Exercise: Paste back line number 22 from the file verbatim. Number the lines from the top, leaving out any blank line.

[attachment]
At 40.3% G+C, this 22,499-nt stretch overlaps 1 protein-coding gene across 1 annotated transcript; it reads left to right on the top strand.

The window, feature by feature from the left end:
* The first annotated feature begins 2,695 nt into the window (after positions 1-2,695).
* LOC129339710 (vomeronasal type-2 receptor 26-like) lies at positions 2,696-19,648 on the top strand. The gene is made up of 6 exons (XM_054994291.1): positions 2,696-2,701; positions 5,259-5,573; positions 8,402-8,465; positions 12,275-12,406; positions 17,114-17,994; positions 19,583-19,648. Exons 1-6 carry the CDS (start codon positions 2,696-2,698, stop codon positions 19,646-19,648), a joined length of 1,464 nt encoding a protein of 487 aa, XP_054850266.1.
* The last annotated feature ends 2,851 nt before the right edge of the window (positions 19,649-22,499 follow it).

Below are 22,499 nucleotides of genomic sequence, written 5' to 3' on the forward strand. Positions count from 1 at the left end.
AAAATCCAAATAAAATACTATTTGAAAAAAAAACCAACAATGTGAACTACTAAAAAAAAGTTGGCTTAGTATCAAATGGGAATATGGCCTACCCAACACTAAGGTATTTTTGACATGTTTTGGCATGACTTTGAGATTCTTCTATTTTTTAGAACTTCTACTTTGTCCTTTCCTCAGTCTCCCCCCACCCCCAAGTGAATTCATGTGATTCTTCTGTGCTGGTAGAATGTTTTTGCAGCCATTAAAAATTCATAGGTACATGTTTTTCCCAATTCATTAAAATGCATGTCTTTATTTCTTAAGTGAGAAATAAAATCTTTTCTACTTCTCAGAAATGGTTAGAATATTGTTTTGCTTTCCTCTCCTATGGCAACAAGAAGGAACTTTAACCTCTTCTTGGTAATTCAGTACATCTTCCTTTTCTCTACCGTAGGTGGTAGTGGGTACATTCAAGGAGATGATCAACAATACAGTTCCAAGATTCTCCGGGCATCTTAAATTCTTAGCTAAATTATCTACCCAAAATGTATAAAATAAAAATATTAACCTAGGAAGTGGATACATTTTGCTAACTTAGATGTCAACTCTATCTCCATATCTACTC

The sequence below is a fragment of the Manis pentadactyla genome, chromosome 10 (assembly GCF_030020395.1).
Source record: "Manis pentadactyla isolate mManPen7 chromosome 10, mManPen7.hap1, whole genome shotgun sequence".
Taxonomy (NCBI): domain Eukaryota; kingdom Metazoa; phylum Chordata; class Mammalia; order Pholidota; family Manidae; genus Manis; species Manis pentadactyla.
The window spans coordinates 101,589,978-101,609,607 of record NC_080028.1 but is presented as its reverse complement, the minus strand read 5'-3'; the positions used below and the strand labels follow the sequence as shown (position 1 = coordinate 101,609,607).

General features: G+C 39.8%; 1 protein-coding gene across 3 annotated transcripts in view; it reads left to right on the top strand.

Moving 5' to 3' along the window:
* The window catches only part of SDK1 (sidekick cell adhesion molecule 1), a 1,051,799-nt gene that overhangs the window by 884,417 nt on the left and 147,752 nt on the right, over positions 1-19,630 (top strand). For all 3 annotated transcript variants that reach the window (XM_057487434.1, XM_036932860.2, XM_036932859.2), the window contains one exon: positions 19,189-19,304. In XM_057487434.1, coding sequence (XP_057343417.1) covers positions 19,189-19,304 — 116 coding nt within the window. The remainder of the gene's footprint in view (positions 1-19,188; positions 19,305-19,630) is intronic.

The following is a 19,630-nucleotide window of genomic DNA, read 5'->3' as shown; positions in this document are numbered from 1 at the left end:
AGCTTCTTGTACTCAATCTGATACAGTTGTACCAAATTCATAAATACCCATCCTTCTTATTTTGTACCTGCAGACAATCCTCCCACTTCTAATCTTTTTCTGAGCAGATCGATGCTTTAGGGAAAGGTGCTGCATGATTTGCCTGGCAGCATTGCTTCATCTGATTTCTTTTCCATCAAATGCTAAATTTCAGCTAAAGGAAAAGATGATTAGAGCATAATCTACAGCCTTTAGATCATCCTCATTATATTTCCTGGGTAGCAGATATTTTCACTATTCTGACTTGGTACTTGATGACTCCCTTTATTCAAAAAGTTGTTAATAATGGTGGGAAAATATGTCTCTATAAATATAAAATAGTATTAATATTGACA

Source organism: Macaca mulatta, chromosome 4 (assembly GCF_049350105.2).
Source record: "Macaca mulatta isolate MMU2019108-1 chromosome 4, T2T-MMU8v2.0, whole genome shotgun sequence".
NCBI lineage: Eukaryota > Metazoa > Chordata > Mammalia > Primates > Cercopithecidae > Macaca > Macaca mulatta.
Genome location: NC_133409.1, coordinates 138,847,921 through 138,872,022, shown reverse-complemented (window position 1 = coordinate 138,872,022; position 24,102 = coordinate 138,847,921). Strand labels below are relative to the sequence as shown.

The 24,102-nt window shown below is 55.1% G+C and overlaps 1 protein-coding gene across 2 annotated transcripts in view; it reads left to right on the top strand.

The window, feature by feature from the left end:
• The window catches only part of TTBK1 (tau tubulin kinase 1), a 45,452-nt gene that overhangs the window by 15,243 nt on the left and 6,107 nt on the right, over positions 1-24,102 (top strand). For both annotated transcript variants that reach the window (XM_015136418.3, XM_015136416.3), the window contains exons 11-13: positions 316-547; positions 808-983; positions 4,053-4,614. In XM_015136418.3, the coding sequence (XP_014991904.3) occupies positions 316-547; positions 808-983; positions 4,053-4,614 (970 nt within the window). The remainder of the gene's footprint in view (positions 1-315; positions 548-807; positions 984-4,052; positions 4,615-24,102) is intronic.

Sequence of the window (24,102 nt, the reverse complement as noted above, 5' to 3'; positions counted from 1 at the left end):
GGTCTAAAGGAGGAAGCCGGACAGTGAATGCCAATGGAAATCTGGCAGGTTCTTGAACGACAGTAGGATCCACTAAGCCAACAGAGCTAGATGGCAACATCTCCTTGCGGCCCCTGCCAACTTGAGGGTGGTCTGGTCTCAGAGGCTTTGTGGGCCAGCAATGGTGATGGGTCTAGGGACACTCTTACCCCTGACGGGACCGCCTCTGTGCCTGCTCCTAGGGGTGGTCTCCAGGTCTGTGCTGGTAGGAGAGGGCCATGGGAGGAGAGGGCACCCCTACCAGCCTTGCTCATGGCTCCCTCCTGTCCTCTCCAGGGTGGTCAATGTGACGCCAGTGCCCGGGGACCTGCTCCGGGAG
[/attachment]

The window, feature by feature from the left end: